Anonymous email submission
"Why do they keep coming back? I don't know what's going on with this patient!" At first, I didn't realize how alarming that statement was. I was a second-year medical student, participating in my school's longitudinal clinical immersion program in which we were supposed to learn directly from a physician preceptor. My preceptor owned a busy practice, and would often send me to his newly-hired FNP because her patients were "more interesting" than his.
The NP was nice enough. She spoke confidently about her 15-year nursing background before making the decision to enroll in online NP school, so she could move forward in her career and take care of her daughter. Okay reasonable, I thought to myself as a naïve M2. So once a week, I saw patients with her and then we'd go back to her office to informally chat about what was going on with the patient and what the next steps would be. That's when I began to notice the constant "I'm not sure what's going on..." and "Maybe we could try this..." and "I saw this patient last week, not sure why things haven't improved..."
And being the naïve M2, I figured maybe these are really complicated patients. But as I progressed through my second-year studies, my knowledge level and clinical reasoning skills basically sky-rocketed past hers and it was quickly becoming evident. Some of these "complicated" patients actually had classic presentations of relatively simple "high-yield" pathologies that medical students have to learn for the USMLE Step 1.
This all came to a head for me when we saw a patient who regularly visited the NP with a new onset of symptoms every month. The NP seemed exasperated at the thought of having to face this patient yet again, not knowing "what her deal is." But after a quick review of her chart, alarms were going off in my head that she might be showing early signs of cholestasis: a young woman with jaundice, diffuse itching, bruising, abdominal pain, and elevated cholesterol. The NP looked at me and then back at the patient chart in confusion. She decided to just order a CBC and told her to take Benadryl for the itching.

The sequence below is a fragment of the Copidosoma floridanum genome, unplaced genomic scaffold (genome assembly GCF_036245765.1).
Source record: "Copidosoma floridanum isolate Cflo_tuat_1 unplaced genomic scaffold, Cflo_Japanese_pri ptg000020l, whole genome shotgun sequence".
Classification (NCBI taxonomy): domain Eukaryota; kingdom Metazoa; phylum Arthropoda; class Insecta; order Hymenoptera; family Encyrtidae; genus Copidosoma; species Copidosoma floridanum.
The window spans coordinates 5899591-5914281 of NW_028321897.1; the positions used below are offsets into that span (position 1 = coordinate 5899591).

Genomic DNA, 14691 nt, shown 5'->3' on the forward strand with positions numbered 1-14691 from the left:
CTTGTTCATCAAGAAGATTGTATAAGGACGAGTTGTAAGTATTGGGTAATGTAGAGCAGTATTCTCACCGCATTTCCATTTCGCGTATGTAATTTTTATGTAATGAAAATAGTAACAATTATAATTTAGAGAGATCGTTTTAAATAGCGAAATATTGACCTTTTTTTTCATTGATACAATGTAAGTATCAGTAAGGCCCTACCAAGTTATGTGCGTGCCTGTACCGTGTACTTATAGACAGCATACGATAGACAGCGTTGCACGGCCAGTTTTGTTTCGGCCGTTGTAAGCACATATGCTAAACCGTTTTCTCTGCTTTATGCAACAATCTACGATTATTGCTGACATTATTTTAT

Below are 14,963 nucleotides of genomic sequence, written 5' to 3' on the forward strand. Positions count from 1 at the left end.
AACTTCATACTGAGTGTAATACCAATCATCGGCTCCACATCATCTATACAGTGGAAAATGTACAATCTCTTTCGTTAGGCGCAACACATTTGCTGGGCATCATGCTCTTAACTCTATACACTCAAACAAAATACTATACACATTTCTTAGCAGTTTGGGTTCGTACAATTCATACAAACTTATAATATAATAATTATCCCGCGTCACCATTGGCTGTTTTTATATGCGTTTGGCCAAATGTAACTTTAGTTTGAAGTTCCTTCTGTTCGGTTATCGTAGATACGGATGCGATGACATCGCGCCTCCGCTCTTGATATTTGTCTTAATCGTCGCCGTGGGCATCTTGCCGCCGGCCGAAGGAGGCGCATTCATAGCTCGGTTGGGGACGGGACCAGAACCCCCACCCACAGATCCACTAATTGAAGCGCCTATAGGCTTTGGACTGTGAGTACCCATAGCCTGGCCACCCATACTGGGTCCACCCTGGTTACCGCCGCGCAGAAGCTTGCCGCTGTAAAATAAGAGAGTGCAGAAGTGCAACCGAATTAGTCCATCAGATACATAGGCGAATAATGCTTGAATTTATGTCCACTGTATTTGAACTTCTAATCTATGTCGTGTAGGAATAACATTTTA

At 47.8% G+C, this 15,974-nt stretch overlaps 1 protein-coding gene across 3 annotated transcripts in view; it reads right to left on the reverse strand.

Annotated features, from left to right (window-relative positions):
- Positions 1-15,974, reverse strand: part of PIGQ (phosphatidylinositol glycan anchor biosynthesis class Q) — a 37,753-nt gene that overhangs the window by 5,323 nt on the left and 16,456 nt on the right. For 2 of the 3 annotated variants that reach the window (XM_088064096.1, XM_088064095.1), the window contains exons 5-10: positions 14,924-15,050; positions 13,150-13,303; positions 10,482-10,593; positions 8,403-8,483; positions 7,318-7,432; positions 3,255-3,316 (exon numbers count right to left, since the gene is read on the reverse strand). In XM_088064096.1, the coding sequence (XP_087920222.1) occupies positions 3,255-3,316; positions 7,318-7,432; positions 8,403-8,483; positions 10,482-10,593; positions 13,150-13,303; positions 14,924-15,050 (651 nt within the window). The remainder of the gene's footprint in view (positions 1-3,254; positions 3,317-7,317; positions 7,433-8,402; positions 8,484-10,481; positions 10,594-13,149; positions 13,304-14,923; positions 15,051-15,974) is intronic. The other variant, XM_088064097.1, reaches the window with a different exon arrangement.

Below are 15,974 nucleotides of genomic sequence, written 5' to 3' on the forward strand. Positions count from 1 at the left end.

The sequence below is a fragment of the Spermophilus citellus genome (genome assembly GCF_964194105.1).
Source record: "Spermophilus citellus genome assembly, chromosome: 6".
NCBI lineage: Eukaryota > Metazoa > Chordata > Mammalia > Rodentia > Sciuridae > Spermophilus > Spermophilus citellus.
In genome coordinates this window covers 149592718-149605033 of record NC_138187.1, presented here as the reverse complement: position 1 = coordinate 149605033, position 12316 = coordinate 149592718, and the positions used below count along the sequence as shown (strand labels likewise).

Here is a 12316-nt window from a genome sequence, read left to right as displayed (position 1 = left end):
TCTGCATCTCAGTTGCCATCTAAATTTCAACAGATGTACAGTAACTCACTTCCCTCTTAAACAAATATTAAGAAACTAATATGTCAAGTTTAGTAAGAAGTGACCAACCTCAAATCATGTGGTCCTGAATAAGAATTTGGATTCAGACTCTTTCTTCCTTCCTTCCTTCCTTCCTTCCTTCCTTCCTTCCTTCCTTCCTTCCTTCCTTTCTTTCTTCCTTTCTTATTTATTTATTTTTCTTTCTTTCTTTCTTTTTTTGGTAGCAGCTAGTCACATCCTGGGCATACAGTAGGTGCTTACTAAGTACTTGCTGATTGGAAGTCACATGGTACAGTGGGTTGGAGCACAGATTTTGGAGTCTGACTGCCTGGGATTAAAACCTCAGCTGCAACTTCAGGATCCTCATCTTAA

Sadly, this happened on my final day of my program, so I don't know how that worked out for the patient. She was also on Medicaid and had only ever been evaluated by NPs, so who knows how long things may progress until she's seen by a qualified physician. Honestly, I hope I'm wrong and all of her issues magically vanish from the Benadryl. I wonder if I should have expressed concern to my physician preceptor sooner. It's worrying that even though I was only with this NP once a week, I saw too many examples of her questionable clinical reasoning skills. It's as if she recognizes the deficit in her knowledge but blames it on the patient being difficult, which is so dismissive and dangerous. Yes, sometimes the most intelligent, dedicated physicians in their field will encounter cases that stump them, but even the shitty ones had to know enough to complete residency.